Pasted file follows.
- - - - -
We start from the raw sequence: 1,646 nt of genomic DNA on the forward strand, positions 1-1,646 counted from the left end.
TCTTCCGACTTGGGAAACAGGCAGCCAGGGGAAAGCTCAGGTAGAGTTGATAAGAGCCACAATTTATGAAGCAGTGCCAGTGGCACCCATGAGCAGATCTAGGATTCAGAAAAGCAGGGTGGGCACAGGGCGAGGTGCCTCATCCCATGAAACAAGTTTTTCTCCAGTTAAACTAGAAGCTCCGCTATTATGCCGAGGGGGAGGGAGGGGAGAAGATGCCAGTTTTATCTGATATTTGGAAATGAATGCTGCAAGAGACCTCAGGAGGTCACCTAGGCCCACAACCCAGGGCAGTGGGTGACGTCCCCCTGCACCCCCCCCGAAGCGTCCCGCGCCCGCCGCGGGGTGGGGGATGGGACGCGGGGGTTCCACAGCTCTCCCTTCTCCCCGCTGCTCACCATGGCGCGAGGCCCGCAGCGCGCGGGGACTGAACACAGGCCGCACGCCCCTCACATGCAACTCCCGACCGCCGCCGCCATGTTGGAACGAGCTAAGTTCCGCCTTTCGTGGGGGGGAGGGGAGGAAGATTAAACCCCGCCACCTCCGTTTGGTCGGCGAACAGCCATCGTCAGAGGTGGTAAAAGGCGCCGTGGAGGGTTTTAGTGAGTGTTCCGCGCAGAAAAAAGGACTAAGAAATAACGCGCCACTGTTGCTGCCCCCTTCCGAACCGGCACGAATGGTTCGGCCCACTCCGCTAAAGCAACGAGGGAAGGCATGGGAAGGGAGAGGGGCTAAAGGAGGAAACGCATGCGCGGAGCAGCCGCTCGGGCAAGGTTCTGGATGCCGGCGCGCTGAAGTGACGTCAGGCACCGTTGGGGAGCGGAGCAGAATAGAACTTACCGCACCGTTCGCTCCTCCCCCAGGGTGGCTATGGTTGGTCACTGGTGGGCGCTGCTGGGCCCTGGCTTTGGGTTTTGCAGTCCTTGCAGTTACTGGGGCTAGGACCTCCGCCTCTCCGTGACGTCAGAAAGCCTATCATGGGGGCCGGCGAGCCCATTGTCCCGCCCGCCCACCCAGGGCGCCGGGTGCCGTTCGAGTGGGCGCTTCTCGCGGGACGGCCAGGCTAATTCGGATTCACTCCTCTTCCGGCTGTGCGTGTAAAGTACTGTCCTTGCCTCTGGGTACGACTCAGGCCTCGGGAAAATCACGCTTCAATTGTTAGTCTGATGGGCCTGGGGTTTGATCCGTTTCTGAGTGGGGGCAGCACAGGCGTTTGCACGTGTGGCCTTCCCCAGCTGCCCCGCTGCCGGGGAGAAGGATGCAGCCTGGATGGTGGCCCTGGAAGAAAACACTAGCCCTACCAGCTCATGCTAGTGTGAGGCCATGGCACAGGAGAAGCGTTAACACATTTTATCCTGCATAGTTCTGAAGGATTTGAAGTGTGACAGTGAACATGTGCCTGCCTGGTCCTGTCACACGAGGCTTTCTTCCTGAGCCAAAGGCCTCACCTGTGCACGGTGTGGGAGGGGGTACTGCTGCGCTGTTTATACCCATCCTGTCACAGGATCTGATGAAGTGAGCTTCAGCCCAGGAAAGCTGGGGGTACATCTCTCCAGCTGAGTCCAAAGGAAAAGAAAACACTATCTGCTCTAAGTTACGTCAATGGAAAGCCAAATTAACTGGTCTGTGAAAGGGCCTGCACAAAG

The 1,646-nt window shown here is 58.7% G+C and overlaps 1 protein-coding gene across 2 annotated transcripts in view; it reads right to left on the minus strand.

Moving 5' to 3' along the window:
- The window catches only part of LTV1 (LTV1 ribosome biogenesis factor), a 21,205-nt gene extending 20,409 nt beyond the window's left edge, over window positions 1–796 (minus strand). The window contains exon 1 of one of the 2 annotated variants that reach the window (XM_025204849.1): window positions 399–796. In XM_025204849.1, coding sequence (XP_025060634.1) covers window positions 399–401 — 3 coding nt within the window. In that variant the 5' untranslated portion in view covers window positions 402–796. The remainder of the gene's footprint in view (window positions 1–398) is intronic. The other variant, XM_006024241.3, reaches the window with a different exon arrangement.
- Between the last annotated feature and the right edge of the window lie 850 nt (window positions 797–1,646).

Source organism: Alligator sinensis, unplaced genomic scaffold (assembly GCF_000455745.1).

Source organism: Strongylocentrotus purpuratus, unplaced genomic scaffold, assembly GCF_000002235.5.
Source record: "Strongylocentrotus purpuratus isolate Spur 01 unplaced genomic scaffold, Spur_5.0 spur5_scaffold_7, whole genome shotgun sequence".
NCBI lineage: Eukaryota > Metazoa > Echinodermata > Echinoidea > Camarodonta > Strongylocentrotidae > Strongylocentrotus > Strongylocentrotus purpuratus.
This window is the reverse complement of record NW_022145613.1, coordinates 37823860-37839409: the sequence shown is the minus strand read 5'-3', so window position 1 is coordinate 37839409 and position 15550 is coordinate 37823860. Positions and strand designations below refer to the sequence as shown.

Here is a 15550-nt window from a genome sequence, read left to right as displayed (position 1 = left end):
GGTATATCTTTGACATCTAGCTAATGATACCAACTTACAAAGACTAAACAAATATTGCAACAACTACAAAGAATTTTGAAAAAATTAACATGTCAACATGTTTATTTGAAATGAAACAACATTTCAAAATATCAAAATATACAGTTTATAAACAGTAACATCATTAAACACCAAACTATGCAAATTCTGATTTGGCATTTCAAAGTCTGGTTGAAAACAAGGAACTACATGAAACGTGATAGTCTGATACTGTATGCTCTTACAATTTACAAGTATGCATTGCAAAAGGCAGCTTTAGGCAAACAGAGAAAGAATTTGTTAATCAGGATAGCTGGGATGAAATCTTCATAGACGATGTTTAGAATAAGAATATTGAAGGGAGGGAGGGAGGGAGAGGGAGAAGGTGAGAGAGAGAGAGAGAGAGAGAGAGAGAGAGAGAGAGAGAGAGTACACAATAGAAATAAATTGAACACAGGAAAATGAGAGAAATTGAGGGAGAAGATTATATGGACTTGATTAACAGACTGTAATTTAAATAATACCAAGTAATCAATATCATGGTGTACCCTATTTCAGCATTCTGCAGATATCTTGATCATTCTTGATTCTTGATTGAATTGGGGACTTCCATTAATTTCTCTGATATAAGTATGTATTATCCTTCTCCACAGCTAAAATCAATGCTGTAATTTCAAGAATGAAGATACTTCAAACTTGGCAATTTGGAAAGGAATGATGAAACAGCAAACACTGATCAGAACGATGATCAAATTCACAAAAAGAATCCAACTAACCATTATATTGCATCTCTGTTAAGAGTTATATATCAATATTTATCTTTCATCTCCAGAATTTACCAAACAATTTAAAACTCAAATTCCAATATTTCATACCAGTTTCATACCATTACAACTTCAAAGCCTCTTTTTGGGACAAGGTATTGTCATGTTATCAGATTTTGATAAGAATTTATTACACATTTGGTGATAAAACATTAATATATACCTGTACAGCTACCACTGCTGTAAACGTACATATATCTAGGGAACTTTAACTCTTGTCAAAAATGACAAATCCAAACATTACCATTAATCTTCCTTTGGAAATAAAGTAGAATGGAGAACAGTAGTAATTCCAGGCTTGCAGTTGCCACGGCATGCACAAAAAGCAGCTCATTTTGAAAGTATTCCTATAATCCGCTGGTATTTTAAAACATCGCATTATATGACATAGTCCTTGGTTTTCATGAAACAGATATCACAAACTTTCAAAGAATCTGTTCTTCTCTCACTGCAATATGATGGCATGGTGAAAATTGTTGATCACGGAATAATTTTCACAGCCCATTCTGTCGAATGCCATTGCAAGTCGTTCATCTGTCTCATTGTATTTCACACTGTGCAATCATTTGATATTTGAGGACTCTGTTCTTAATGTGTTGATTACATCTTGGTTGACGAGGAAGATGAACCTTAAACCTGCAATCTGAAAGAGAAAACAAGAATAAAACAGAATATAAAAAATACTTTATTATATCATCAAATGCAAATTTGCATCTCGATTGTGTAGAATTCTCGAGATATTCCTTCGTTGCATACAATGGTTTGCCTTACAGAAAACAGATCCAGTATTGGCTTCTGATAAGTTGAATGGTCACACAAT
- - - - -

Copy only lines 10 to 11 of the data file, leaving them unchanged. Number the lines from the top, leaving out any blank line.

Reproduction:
NCBI lineage: Eukaryota > Metazoa > Echinodermata > Echinoidea > Camarodonta > Strongylocentrotidae > Strongylocentrotus > Strongylocentrotus purpuratus.
This window is the reverse complement of record NW_022145613.1, coordinates 37823860-37839409: the sequence shown is the minus strand read 5'-3', so window position 1 is coordinate 37839409 and position 15550 is coordinate 37823860. Positions and strand designations below refer to the sequence as shown.